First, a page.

Gov Newsom outside Sacramento bubble, shocked by ‘third-world’ LA scene: ‘What the hell is going on?’

California Gov. Gavin Newsom (D) ventured out of his Sacramento bubble Thursday to visit a stretch of Union Pacific (UP) railroad tracks in Los Angeles, and he wasn’t pleased with what he saw.

“The images looked like a Third World country,” Newsom told reporters. “What you saw here in the last week is just not acceptable. So, I took off the suit and tie and said I’m coming because I couldn’t take it. I can’t turn on the news anymore. What the hell is going on?”

In another of his well-staged photo ops, the suitless, tieless Newsom could be seen clearing the shredded packaging from thousands of goods stolen from shipping containers off the tracks.

His apparent shock at the situation comes after video of the ransacked tracks went viral last week, prompting outrage from Angelinos and threats from United Pacific to abandon the City of Angels if the situation isn’t remedied.

In a letter written late last week to Los Angeles District Attorney George Gascon, Adrian Guerrero, director of UP public affairs, estimated that approximately 90 shipping containers have been compromised by bands of thieves, adding that the problem has become so bad, Union Pacific is now evaluating “serious changes to our operating plans to avoid Los Angeles County.”

Organized crime rings and petty thieves alike have found a way to exploit a weak link in the supply chain, experts told the Los Angeles Times. Trains loaded with goods ordered online are often forced to wait to enter congested freight yards, leaving them vulnerable to attack.  Said Keith Lewis of cargo theft tracker CargoNet, “a train at rest is a train at risk.”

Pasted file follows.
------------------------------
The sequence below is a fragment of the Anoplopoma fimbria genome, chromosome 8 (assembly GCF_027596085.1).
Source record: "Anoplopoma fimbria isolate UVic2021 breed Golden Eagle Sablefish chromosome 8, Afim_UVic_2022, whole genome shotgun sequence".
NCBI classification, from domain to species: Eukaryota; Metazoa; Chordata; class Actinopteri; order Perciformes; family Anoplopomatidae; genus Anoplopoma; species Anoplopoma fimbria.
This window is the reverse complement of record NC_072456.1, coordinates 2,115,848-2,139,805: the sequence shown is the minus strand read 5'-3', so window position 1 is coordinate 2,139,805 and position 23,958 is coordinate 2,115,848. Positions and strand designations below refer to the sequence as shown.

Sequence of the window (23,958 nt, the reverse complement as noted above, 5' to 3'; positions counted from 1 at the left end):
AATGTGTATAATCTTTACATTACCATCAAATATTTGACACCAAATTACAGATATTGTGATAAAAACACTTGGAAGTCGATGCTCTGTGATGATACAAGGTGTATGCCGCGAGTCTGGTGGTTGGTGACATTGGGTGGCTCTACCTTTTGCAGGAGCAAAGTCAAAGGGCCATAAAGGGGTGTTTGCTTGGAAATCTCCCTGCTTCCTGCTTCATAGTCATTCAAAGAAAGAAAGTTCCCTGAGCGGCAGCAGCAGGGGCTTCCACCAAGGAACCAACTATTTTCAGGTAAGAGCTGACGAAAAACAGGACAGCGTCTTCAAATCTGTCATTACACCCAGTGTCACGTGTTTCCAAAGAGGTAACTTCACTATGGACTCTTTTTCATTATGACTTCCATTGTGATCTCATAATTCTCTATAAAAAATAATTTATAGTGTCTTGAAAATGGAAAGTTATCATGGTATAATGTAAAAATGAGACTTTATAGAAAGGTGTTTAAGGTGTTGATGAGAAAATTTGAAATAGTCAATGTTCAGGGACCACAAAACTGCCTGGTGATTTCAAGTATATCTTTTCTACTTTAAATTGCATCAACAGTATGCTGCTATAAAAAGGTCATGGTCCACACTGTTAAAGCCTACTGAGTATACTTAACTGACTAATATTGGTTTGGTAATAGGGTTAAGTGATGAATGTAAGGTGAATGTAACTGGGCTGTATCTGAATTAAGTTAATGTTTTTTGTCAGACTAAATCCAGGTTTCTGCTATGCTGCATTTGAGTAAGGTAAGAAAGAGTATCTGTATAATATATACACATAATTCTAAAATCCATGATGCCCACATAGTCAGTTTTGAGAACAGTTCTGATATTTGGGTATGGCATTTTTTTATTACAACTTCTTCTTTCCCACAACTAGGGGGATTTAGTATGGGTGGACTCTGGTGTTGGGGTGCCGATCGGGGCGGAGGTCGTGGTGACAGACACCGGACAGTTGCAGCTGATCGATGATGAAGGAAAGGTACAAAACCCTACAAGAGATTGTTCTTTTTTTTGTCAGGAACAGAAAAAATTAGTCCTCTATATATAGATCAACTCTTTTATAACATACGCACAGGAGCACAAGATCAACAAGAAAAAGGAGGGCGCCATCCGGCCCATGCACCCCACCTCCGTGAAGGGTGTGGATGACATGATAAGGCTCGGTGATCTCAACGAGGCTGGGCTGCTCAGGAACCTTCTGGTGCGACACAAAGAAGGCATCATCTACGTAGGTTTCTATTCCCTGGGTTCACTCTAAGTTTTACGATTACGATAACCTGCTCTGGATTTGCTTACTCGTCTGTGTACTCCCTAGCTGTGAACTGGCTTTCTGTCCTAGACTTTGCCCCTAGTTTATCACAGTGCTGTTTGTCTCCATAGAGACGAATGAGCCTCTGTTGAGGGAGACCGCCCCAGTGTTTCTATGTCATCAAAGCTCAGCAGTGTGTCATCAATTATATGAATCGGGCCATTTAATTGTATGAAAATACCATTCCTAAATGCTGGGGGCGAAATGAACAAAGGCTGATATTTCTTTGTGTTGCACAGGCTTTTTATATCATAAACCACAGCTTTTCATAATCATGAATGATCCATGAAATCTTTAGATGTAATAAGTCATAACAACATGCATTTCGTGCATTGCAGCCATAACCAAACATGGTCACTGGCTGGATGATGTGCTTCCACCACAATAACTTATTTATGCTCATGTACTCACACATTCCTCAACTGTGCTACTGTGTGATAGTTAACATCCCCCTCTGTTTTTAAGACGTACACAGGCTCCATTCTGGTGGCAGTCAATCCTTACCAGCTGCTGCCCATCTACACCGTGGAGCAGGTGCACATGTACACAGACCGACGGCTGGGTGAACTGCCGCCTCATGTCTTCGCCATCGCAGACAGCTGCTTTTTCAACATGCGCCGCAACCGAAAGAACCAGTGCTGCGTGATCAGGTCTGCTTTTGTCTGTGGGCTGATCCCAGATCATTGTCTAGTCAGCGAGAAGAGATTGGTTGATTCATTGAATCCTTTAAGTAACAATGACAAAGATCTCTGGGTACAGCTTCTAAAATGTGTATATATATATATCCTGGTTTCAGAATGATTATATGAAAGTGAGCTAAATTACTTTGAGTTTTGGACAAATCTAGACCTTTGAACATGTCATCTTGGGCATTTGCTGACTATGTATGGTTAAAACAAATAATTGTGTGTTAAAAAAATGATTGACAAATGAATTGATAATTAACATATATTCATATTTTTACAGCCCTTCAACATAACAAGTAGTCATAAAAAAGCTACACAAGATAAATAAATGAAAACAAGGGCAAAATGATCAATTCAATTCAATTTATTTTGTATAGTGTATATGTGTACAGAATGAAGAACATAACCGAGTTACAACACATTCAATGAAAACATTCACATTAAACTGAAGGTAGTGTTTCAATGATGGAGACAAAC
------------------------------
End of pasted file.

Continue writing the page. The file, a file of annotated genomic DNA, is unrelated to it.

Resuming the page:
To make matters worse, Union Pacific, in charge of security along its tracks, has reportedly slashed its private police force, according to both former employees and police. “Union Pacific from Yuma, Arizona, to L.A. has six people patrolling,” Los Angeles Police Capt. German Hurtado told the Times. “It’s like digging sand at the beach,” Hurtado, whose precinct includes the assaulted tracks.

Union Pacific, a publicly-traded company based in Omaha, “is worth $155 billion and reported record profits on Thursday,” the Times reported, begging the question, why did UP cut its security detail? According to the report, “The other major railroad operator, BNSF, said it has not seen the same level of theft around its facilities”

While UP would not confirm how many agents it employs, it did note that thefts have jumped a whopping 160% since December 2020. According to LAPD data, 122 people have been arrested by various agencies along UP tracks between the months of February and December 2021.

Newsom puts the number of arrests at an even higher 280, stating those responsible should be held to account.

POLITICO’s Jeremy B. White covered the Governor’s photo op on Twitter, noting Newsom’s continued obsession over political correctness and public perceptions in the face of complete chaos.

Robert Vega, who lives near the tracks, told the Times he noticed a sharp spike in thefts about seven months ago, coinciding, not surprisingly, with a reduction in police presence. On any Friday night, Vega claims, “you could see sparks flying” as thieves cut the locks. “I can come out at night and there are trucks loading up. It’s insane.”

According to former San Diego mayor and California candidate for governor, Kevin Faulconer, if Newsom truly wants to know “what the hell is going on,” the answer is simple:

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